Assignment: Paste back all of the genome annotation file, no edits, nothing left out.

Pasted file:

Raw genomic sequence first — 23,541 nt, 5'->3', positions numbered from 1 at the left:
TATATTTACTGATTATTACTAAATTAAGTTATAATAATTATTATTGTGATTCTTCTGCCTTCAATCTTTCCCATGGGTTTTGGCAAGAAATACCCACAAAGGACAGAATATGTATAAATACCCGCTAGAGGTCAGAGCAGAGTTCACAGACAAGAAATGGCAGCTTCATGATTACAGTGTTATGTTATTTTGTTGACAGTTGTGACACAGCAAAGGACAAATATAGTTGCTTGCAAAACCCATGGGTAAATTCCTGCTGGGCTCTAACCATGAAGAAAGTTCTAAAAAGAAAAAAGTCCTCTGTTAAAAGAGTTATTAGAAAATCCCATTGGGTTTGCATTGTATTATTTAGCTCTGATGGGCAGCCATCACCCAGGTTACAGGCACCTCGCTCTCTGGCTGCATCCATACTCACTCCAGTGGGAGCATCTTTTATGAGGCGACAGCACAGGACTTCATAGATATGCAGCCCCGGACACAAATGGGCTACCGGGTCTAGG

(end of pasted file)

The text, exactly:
Raw genomic sequence first — 23,541 nt, 5'->3', positions numbered from 1 at the left:
TATATTTACTGATTATTACTAAATTAAGTTATAATAATTATTATTGTGATTCTTCTGCCTTCAATCTTTCCCATGGGTTTTGGCAAGAAATACCCACAAAGGACAGAATATGTATAAATACCCGCTAGAGGTCAGAGCAGAGTTCACAGACAAGAAATGGCAGCTTCATGATTACAGTGTTATGTTATTTTGTTGACAGTTGTGACACAGCAAAGGACAAATATAGTTGCTTGCAAAACCCATGGGTAAATTCCTGCTGGGCTCTAACCATGAAGAAAGTTCTAAAAAGAAAAAAGTCCTCTGTTAAAAGAGTTATTAGAAAATCCCATTGGGTTTGCATTGTATTATTTAGCTCTGATGGGCAGCCATCACCCAGGTTACAGGCACCTCGCTCTCTGGCTGCATCCATACTCACTCCAGTGGGAGCATCTTTTATGAGGCGACAGCACAGGACTTCATAGATATGCAGCCCCGGACACAAATGGGCTACCGGGTCTAGG